They also must mull whether to arrange for additional venues on the East Coast and perhaps even Europe, to accommodate talent who are wary of flying. And, in these security-conscious times, they’ll have to decide if red-carpet arrivals and fan bleachers are ready for extinction.
Despite the Emmy woes, reps from the awards shows are forging full-speed-ahead with plans for the peak awards season, January through March. A worker at one org summed up the mood: “Everybody’s going forward on the assumption that things will settle down by early next year — even though we secretly fear that they won’t.”
Execs at most of the organizations acknowledge discussions in the hallway (and even nightmares) on the subject. But so far, few concrete plans have been made.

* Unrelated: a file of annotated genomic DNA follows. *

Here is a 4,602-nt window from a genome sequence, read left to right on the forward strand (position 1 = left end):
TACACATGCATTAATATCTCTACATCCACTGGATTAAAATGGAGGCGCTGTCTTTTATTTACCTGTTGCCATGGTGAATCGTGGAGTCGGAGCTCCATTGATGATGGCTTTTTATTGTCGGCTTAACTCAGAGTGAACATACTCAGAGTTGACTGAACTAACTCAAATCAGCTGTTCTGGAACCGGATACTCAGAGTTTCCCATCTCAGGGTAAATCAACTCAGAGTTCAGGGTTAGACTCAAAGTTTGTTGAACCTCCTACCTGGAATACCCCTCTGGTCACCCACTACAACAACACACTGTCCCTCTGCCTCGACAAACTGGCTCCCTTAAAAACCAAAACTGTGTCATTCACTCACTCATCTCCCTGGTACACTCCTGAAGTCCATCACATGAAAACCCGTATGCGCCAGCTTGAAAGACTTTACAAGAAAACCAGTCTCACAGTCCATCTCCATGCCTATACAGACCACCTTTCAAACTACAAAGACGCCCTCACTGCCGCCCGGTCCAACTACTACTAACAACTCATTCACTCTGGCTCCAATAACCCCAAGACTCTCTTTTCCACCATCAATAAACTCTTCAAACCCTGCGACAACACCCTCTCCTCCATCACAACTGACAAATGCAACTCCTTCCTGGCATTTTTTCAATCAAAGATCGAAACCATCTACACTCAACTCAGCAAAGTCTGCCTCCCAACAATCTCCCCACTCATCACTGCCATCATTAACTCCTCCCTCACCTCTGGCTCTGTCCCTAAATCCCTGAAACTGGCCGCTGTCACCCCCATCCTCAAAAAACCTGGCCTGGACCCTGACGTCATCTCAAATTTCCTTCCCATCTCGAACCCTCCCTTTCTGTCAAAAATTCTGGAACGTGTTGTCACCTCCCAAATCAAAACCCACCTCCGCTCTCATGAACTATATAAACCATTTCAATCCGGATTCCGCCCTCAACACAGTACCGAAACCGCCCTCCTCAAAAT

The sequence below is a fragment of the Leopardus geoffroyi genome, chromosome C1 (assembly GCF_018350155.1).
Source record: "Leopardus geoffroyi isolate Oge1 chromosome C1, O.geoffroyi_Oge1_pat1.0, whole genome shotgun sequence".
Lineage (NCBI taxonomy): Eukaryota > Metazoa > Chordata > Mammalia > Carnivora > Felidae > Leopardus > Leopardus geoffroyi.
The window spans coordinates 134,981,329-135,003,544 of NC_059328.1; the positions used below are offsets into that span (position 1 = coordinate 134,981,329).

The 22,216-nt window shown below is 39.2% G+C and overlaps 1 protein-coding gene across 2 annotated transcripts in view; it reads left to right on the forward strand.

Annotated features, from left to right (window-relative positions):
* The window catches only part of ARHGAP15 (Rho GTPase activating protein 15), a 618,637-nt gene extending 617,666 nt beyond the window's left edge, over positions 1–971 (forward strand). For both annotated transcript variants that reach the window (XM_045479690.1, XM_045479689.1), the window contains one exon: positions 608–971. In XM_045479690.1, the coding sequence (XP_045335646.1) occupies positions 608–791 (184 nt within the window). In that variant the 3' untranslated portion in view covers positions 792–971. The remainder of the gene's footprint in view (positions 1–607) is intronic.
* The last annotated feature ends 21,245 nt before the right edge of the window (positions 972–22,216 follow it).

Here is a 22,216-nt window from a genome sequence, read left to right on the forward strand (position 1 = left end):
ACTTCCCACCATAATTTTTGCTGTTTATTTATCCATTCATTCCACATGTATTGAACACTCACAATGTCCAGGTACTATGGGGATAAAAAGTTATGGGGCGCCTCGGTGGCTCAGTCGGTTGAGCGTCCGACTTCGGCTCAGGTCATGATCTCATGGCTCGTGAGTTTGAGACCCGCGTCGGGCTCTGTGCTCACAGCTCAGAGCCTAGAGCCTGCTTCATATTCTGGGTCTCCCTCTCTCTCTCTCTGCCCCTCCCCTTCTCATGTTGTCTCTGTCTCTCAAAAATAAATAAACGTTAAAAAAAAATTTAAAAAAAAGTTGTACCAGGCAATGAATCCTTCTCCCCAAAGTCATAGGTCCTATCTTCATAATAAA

AMPAS spokesman John Pavlik mused, “The political situation is on everybody’s mind, but so far nobody’s saying much.”
The dilemma is crucial. Awards shows are much more than an excuse for showbiz self-congratulation; they are a multimillion-dollar industry. And the awards season is one of the forces driving showbiz income, particularly in the first quarter.
The broadcast and cable networks annually air upwards of 40-50 such shows. Aside from hefty license fees — AMPAS regularly rakes in around $45 million from the Oscars — and billions in TV ads, there is an economic ripple effect. This can boost everything from box office, talent salaries and studio bottom lines, to income for hairstylists and limo drivers.
A successful awards season can also provide a much-needed tonic for the industry economy. But some wonder if recent events will accelerate a shakeout in the kudos biz.